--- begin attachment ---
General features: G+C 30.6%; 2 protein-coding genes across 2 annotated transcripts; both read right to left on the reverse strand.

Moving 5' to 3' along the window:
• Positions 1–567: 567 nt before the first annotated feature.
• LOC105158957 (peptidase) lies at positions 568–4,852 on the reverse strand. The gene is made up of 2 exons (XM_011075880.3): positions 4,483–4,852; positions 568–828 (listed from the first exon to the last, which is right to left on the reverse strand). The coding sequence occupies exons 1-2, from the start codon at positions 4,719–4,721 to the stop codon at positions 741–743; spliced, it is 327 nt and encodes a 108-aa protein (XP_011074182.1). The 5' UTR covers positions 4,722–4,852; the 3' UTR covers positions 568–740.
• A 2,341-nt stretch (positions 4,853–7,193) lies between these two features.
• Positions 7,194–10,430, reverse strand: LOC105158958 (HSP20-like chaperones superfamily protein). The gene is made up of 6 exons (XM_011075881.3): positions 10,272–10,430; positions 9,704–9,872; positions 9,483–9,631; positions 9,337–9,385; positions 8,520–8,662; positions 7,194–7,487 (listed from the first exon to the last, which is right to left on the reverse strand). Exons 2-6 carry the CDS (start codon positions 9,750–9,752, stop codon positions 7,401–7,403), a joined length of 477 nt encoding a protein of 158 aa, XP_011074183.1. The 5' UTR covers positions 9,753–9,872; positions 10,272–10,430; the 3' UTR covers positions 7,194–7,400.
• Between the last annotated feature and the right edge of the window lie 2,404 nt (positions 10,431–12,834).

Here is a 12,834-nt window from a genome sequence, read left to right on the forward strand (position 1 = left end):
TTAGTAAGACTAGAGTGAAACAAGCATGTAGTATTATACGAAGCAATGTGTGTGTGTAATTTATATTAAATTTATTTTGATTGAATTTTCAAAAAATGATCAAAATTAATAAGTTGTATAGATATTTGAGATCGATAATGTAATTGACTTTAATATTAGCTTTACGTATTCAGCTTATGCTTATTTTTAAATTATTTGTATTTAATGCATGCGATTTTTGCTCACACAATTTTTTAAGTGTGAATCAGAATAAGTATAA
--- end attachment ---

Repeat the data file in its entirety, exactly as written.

General features: G+C 30.6%; 2 protein-coding genes across 2 annotated transcripts; both read right to left on the reverse strand.

Moving 5' to 3' along the window:
• Positions 1–567: 567 nt before the first annotated feature.
• LOC105158957 (peptidase) lies at positions 568–4,852 on the reverse strand. The gene is made up of 2 exons (XM_011075880.3): positions 4,483–4,852; positions 568–828 (listed from the first exon to the last, which is right to left on the reverse strand). The coding sequence occupies exons 1-2, from the start codon at positions 4,719–4,721 to the stop codon at positions 741–743; spliced, it is 327 nt and encodes a 108-aa protein (XP_011074182.1). The 5' UTR covers positions 4,722–4,852; the 3' UTR covers positions 568–740.
• A 2,341-nt stretch (positions 4,853–7,193) lies between these two features.
• Positions 7,194–10,430, reverse strand: LOC105158958 (HSP20-like chaperones superfamily protein). The gene is made up of 6 exons (XM_011075881.3): positions 10,272–10,430; positions 9,704–9,872; positions 9,483–9,631; positions 9,337–9,385; positions 8,520–8,662; positions 7,194–7,487 (listed from the first exon to the last, which is right to left on the reverse strand). Exons 2-6 carry the CDS (start codon positions 9,750–9,752, stop codon positions 7,401–7,403), a joined length of 477 nt encoding a protein of 158 aa, XP_011074183.1. The 5' UTR covers positions 9,753–9,872; positions 10,272–10,430; the 3' UTR covers positions 7,194–7,400.
• Between the last annotated feature and the right edge of the window lie 2,404 nt (positions 10,431–12,834).

Here is a 12,834-nt window from a genome sequence, read left to right on the forward strand (position 1 = left end):
TTAGTAAGACTAGAGTGAAACAAGCATGTAGTATTATACGAAGCAATGTGTGTGTGTAATTTATATTAAATTTATTTTGATTGAATTTTCAAAAAATGATCAAAATTAATAAGTTGTATAGATATTTGAGATCGATAATGTAATTGACTTTAATATTAGCTTTACGTATTCAGCTTATGCTTATTTTTAAATTATTTGTATTTAATGCATGCGATTTTTGCTCACACAATTTTTTAAGTGTGAATCAGAATAAGTATAA